But, I know what the end game is, where he’s going to wind up, and what he’s going to wind up doing. So it’s not hard to make sure that he grows at more or less the right pace.
Making characters relate to an audience has nothing to do with how much power they have. It’s all about how much they love, and what they want and can’t have, and about how much they hurt.
Related: SingingStars wanted to know how much of The Dresden Files Butcher actually planned out. His response brought up more than one AU Harry Dresden…
Harry as the Winter Knight, though, was one of only a few options he could have taken at that point. That was a big cross-roads of the series, where I could have gone several different ways with it. Any of them could have played out well into the over-story, but the Harry who reluctantly embraced Lasciel would have been a very different guy than the one who reluctantly embraced Mab, would have been a very different guy than the one who reluctantly caused an ecological disaster to employ the Word of Kemmler.
Because Steampunk Has to Have Airships!
HalcyonKnights: What was the most challenging thing about writing the Cinder Spires, as compared to your previous works? The most enjoyable?
JB: It was long. The longest book I’ve ever written. The most viewpoint characters I’ve ever written. Juggling all those characters and trying to make the book’s climax come as an emotionally satisfying experience was extremely difficult. The best part about it was writing the airship battles–and the cats. :)
An Endless Cycle of Feels
hkdharmon‘s question about what to read if you want to write led to very valuable writing advice:
Things that give you /FEELS/.
Then you go back and you go back and you go back over and over and over again, until you figure out why and how they gave you feels.
Tells you a lot about yourself. Tells you a lot about people. Then you steal the technique and give people feels yourself. :)
End of the day, conveying and inspiring emotions in the reader is what makes you a success as a writer. Different people respond to different sorts of things, with different sorts of feels, which is why we have such a huge argument about what is or is not “good writing.” But you really can’t write for a living without being able to bring that emotion into your own work.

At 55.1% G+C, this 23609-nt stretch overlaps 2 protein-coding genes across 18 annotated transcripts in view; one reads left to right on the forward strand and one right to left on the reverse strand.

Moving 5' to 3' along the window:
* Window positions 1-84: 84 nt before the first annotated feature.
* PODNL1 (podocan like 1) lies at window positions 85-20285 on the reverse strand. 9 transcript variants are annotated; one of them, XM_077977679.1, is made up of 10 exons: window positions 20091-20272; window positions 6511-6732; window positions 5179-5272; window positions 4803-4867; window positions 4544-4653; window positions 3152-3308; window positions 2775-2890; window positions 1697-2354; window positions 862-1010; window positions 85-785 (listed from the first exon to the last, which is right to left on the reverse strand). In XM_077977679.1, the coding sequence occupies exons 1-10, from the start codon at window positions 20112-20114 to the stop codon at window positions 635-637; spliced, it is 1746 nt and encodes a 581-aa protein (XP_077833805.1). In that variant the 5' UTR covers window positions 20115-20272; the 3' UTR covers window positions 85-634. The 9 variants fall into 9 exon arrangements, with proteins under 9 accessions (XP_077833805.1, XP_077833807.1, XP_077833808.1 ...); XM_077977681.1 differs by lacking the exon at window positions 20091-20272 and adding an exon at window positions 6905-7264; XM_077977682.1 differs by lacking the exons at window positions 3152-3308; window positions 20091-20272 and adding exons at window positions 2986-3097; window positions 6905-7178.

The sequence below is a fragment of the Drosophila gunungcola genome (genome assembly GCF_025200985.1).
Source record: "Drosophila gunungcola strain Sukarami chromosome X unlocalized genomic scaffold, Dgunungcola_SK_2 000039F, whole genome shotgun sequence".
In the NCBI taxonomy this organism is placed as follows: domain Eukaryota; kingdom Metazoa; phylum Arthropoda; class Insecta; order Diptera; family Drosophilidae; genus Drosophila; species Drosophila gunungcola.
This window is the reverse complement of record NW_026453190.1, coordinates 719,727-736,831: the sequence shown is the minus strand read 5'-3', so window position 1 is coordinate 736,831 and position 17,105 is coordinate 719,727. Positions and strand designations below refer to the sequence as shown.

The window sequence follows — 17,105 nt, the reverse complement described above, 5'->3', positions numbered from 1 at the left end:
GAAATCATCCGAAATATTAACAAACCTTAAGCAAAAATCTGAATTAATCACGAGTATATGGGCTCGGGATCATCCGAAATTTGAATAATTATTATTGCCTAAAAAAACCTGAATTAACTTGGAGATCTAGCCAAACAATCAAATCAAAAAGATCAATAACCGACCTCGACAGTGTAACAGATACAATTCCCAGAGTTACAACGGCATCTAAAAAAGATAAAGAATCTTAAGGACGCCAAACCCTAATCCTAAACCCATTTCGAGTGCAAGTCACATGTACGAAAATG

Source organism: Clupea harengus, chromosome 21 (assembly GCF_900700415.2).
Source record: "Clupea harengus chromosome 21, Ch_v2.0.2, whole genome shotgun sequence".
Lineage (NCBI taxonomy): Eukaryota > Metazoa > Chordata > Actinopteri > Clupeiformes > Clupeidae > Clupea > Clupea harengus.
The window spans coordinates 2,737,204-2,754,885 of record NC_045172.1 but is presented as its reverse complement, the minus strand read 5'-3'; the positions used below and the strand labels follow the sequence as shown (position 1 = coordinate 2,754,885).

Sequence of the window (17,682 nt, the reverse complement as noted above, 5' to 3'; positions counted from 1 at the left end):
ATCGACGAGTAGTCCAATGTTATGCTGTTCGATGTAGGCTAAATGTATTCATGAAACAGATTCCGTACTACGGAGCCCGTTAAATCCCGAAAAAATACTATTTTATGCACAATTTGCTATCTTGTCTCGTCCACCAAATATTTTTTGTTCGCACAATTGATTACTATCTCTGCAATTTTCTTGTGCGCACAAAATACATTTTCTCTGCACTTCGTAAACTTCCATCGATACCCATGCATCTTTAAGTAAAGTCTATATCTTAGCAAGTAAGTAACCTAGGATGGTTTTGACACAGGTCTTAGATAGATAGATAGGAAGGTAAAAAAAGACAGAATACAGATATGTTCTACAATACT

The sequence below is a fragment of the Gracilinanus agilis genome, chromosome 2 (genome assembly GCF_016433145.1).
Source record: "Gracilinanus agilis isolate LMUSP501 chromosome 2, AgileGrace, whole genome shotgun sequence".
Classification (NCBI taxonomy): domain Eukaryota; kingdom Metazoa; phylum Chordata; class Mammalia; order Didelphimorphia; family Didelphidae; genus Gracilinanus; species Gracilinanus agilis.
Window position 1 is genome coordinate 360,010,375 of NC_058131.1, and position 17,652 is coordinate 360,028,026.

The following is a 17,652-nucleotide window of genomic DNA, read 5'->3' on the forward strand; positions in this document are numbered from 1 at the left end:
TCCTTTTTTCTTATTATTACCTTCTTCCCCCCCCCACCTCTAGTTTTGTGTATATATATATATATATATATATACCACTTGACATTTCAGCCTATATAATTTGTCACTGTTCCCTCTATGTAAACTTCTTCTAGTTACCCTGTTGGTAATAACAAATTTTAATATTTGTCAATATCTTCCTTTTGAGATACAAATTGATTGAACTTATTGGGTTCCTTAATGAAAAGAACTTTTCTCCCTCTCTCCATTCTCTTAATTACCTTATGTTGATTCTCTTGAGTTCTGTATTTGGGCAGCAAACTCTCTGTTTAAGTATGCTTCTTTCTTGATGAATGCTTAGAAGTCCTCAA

To do that, learn from the people who do it to you.
Magical Easter Eggs
Recent Dresden Files reader iamrade4ever wanted to know if there are any Easter eggs that readers have missed. Butcher responded:
There’s always someone that gets everything that goes by. Someone always guesses where things are headed, just by virtue of their being many thousands of people guessing.
That said, there are always things I dropped in the past that you couldn’t possibly know had a relationship to the future because you aren’t me. See, for example, Butters comment about fighting one of the Einherjaren in the practice ring. :)
The Many Ways to Love Books
Tarcos: What have you been reading lately? Whats your favorite book of the last couple years?
JB: My favorite of the past couple years is tough to say because I love different books for different reasons. Robert Parker’s books for their dialog and emotional subtext and wiseassery, Sanderson for sheer climactic emotional and action sequences, Novik for her deft weaving of history and gorgeously deluded fantasy, Ringo for sheer madcap action, Correia for his juxtaposition of iron principles and testosterone-fueled mayhem, Scalzi for his blend of classic high SF ideas and thoughts with very messy human emotions, Pratchett for wry humor and deft observation of human nature.
But honestly, it was Lois Bujold’s most recent Vorkosigan-universe book that made me happiest. Lois is the overall most skilled writer working today, in my opinion.
MagnusValentin wanted to know what would happen if Harry Dresden and Tavi from Codex Alera had to work together—a question that momentarily stymied Butcher, until he came up with the only possible answer:
I would have to write a book to answer that question.
I would have to write a /book/ to answer that question.
Damn you sir. As if I didn’t have enough to do.